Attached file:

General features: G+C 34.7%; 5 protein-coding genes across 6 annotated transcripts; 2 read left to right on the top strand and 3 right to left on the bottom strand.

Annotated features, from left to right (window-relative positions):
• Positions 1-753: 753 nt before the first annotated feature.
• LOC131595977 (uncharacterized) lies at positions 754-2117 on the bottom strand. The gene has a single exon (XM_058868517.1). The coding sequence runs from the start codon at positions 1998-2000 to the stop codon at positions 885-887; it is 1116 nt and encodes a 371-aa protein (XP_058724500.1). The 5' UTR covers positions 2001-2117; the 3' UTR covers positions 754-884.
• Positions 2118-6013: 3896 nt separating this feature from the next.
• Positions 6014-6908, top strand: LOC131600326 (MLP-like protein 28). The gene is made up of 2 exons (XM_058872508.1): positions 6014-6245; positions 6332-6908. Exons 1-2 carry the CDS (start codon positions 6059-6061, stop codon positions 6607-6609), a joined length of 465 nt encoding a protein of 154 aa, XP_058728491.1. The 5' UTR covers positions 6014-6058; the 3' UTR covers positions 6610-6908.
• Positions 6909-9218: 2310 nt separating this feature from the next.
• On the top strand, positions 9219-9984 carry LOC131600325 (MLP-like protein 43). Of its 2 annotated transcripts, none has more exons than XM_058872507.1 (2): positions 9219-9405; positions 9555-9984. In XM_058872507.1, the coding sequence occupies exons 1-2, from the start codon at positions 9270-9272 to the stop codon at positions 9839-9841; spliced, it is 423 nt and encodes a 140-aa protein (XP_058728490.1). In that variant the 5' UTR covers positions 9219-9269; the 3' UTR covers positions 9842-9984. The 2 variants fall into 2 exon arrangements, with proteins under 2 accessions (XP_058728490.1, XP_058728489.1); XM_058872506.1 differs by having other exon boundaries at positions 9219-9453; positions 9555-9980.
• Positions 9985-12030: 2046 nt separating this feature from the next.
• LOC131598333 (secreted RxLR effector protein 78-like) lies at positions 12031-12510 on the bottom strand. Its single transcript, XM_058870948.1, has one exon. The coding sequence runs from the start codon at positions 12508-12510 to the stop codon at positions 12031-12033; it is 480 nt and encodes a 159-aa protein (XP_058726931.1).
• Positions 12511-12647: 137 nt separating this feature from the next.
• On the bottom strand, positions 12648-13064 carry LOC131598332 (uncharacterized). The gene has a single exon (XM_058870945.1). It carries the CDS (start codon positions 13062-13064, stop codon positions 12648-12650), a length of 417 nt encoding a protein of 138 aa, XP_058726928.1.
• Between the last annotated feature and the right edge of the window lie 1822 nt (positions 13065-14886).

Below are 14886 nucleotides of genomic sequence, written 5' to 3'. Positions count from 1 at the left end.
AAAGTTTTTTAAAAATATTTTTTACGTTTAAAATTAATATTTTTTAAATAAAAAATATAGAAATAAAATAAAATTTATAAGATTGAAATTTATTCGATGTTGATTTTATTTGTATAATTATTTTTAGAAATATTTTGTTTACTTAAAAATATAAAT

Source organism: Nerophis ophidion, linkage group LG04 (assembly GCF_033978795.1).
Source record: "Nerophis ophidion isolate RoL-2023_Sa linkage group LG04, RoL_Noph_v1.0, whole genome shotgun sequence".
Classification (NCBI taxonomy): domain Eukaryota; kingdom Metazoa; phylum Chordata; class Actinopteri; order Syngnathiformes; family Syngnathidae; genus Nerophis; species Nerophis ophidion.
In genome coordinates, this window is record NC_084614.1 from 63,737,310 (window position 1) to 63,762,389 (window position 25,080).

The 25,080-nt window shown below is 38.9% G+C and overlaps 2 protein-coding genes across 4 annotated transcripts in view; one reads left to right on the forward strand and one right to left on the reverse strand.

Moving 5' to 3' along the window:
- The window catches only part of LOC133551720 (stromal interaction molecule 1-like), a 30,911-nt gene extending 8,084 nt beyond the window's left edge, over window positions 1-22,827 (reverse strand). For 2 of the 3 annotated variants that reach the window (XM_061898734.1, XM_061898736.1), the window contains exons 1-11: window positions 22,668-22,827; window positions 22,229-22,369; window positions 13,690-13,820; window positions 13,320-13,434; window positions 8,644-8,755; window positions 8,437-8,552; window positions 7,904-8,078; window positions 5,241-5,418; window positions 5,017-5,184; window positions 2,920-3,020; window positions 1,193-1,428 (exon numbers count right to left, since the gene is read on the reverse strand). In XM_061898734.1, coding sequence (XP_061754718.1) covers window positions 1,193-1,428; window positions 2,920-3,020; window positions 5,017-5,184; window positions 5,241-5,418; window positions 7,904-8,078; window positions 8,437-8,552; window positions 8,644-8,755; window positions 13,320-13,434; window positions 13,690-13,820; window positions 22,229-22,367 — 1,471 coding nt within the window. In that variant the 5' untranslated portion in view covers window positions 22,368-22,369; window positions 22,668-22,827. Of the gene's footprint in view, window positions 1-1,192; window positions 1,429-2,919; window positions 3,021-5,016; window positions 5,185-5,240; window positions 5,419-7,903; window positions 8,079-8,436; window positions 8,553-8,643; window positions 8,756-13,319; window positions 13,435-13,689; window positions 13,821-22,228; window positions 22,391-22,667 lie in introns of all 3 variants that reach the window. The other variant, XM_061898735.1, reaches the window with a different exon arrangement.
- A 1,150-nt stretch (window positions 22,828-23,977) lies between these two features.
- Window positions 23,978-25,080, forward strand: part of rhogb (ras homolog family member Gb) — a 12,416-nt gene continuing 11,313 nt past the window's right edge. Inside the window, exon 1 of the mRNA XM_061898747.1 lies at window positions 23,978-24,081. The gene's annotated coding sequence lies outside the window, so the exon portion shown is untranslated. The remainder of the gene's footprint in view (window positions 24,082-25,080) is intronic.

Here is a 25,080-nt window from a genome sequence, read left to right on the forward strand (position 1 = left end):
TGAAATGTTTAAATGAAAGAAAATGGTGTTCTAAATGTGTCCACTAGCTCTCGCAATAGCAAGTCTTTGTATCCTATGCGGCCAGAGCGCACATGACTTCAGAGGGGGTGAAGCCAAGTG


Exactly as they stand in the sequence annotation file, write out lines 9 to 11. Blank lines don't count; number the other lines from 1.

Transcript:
• Positions 9985-12030: 2046 nt separating this feature from the next.
• LOC131598333 (secreted RxLR effector protein 78-like) lies at positions 12031-12510 on the bottom strand. Its single transcript, XM_058870948.1, has one exon. The coding sequence runs from the start codon at positions 12508-12510 to the stop codon at positions 12031-12033; it is 480 nt and encodes a 159-aa protein (XP_058726931.1).
• Positions 12511-12647: 137 nt separating this feature from the next.